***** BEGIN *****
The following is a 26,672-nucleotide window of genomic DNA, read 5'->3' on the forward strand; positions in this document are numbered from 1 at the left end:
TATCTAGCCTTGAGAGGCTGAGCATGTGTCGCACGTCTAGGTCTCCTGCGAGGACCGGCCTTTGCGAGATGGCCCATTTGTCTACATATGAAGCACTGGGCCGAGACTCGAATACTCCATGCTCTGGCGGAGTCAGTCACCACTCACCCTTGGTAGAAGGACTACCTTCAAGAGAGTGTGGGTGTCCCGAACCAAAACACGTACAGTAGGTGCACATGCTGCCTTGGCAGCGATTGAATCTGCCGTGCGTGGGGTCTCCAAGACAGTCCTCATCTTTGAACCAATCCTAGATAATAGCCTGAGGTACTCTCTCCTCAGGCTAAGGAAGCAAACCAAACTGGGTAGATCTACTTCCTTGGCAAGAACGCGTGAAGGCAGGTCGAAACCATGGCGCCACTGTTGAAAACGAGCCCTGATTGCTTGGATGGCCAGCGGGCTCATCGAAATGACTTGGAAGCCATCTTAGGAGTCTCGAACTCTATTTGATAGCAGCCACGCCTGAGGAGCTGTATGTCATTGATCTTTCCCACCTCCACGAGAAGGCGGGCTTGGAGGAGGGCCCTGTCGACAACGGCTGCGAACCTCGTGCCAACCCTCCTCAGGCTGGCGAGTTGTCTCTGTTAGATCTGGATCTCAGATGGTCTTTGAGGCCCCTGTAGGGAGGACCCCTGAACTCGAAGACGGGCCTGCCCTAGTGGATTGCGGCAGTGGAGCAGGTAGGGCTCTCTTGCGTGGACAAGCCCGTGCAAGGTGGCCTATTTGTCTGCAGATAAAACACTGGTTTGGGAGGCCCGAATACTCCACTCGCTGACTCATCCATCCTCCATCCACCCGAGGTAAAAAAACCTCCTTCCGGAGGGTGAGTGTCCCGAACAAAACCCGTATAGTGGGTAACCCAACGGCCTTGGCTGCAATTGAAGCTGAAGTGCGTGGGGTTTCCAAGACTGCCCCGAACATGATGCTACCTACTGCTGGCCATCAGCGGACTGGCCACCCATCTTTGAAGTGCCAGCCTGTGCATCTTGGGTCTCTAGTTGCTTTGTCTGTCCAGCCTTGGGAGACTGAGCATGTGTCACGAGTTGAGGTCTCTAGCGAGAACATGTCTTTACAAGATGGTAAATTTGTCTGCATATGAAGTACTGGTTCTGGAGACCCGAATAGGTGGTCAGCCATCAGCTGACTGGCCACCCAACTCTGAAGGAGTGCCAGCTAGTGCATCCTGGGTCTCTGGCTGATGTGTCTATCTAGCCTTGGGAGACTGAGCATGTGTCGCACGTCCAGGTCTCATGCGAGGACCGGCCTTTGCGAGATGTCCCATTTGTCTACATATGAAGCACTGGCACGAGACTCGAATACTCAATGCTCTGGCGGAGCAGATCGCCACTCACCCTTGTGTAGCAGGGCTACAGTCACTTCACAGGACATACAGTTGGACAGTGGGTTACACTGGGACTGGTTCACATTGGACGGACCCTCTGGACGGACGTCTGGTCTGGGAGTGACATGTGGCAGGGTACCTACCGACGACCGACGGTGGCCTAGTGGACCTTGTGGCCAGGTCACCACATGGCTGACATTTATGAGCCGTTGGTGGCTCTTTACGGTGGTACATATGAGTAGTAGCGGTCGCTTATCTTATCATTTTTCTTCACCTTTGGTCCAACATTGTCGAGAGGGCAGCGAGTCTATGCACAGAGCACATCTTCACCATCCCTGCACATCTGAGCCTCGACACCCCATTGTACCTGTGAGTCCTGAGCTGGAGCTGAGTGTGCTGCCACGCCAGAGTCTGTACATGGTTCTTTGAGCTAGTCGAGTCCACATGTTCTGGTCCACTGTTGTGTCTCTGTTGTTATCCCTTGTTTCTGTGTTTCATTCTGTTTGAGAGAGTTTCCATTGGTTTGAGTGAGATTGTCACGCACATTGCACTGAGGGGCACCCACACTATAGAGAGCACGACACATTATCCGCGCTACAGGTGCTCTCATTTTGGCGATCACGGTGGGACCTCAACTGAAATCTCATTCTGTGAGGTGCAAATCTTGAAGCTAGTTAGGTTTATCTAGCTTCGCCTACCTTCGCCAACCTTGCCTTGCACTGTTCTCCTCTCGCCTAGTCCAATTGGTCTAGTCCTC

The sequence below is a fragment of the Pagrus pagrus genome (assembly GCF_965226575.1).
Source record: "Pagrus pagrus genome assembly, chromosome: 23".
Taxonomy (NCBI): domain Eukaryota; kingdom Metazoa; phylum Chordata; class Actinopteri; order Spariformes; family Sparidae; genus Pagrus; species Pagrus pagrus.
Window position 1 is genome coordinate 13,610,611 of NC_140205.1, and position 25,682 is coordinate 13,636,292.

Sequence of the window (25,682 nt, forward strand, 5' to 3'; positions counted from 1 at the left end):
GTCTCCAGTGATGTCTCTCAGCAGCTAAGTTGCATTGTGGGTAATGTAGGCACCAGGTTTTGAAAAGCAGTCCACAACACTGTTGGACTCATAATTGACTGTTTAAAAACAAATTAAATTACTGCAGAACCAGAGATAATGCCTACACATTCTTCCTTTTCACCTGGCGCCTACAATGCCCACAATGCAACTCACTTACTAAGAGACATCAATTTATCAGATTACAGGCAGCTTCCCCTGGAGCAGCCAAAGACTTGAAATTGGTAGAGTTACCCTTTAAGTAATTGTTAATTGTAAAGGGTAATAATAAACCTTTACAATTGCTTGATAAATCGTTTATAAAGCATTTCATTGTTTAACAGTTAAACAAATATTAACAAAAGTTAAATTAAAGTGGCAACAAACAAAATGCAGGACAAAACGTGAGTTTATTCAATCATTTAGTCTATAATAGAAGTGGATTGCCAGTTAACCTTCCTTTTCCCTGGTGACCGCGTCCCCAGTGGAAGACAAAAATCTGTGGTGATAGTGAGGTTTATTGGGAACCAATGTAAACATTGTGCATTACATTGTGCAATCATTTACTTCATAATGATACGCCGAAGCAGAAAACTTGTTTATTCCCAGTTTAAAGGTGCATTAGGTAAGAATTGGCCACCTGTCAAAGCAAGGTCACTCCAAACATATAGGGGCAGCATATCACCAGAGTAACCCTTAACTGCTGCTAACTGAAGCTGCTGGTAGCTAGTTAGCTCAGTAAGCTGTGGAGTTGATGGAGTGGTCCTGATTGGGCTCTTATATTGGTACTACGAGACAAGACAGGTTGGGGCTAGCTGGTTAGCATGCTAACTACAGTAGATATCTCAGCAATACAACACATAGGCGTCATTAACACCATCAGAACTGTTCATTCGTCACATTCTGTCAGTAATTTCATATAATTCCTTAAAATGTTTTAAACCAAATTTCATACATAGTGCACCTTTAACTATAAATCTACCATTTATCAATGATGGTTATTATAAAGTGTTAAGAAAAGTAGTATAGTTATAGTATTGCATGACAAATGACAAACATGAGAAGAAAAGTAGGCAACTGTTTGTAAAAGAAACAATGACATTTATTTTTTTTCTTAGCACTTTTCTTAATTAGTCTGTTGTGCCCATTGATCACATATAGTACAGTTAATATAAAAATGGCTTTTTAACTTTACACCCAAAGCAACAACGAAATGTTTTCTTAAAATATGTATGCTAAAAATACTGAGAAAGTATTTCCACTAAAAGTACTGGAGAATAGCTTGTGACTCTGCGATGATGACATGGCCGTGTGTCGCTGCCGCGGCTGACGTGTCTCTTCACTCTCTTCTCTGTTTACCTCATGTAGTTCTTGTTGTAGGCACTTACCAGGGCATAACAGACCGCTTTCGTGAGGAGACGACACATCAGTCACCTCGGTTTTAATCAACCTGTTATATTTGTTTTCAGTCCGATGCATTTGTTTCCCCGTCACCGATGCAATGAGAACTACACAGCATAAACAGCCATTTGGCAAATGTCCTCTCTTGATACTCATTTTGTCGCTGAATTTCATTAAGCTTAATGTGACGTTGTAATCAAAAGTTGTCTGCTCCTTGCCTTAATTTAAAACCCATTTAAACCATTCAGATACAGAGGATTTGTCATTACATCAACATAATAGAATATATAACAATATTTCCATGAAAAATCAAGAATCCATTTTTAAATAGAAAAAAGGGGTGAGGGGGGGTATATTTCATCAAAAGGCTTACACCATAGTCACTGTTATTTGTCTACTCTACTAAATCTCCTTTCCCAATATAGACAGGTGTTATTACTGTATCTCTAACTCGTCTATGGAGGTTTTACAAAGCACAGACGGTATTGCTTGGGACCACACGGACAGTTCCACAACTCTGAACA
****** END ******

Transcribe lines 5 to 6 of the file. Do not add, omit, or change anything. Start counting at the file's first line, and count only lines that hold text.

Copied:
Taxonomy (NCBI): domain Eukaryota; kingdom Metazoa; phylum Chordata; class Actinopteri; order Spariformes; family Sparidae; genus Pagrus; species Pagrus pagrus.
Window position 1 is genome coordinate 13,610,611 of NC_140205.1, and position 25,682 is coordinate 13,636,292.